First US Laws Regulating Earned Wage Access Get Passed

July 11, 2023
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Nevada and Missouri have become the first US states to create a legal framework for earned wage access products as regulatory interest is heating up.

Nevada and Missouri have become the first US states to create a legal framework for earned wage access (EWA) products as regulatory interest is heating up.

Last week (July 6), Missouri Governor Mike Parson signed a bill into law that creates registration requirements for EWA products and sets EWA-specific obligations and restrictions for businesses.

It includes protections for consumers such as strong requirements for transparency and that businesses must offer a no-cost, non-recourse option to all EWA users. It also puts limits on fees and prohibits providers from charging late fees.

The move follows legislation signed into law in Nevada in mid-June (June 13), which created a similar licensing and consumer protection framework for EWA.

Industry players have widely welcomed the legislative actions, which provide new rules tailored to EWA products rather than bringing them under existing lending laws.

“As the second bill to pass this year, it is clear that policymakers across the states have recognised EWA is a unique, innovative financial product that does not fit into legacy frameworks and requires its own registration or licensing system,” said Molly Jones, vice president of government affairs at Payactiv, one of the largest EWA providers in the US.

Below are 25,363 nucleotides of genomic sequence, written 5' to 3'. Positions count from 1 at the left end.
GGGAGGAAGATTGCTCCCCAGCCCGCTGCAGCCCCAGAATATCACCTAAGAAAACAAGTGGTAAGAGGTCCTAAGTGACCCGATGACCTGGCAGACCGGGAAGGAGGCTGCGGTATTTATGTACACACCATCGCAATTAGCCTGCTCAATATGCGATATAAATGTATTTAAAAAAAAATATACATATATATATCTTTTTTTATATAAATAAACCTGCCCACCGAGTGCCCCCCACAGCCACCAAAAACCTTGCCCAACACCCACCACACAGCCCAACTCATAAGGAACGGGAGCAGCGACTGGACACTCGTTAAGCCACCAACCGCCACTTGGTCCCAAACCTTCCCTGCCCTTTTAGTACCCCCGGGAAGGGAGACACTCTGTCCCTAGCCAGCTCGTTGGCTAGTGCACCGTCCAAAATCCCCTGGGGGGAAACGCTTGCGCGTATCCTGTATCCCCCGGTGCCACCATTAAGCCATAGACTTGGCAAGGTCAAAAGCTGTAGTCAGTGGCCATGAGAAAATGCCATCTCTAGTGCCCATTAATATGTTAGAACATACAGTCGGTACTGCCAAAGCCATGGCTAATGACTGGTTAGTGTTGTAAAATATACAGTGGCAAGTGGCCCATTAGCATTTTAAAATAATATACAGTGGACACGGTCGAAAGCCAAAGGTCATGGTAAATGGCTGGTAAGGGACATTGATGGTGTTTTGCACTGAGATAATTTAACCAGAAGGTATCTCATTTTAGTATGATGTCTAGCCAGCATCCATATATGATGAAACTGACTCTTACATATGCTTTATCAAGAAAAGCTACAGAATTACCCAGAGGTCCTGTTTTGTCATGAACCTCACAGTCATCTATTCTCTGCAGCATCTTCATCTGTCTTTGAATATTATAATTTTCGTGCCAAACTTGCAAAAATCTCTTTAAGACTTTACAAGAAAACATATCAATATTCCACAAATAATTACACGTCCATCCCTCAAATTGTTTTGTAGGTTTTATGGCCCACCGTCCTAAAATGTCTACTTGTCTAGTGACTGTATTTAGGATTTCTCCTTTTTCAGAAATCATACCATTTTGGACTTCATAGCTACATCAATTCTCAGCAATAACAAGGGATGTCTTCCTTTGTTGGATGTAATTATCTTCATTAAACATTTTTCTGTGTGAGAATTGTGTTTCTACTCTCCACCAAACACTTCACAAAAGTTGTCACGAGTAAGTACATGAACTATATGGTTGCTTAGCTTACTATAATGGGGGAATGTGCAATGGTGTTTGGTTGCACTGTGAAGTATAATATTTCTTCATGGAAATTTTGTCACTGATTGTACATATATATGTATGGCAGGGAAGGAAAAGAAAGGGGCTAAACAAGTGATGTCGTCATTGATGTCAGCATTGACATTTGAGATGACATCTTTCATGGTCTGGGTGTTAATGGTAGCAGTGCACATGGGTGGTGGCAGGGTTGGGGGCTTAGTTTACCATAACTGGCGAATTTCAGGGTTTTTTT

Payactiv previously called the passage of the Nevada bill a “watershed moment”, which creates a “gold standard” in policy regulation.

The Financial Technology Association (FTA) has also applauded Missouri for passing “bipartisan legislation supporting responsible innovation and giving consumers greater financial freedom”.

“We call on other states to follow suit.”

EWA is a rapidly growing financial product with an estimated availability of around 40 percent across the US. It allows an employee or gig worker to access funds based on earned wages that have not yet been paid to them.

The growing popularity of these products has put pressure on policymakers to ensure consumers are duly protected.

However, up until the passage of the laws in Nevada and Missouri, there were no specific EWA regulations at the US federal or state levels, which created uncertainty about whether they fall into the scope of lending regulations.

Regulatory and legislative activity has heated up significantly as a result in the last year, with several US states indicating that they plan not to treat EWA as a lending product.

One notable exception is California, which has recently proposed to qualify EWA as a loan and bring it under state lending laws.

If such a rule gets finalised, it may have a trickle-down effect on other states, industry sources told VIXIO.

For a more in-depth look at the EWA market, including the different types of products and the regulatory landscape, check out our previous coverage on this topic.

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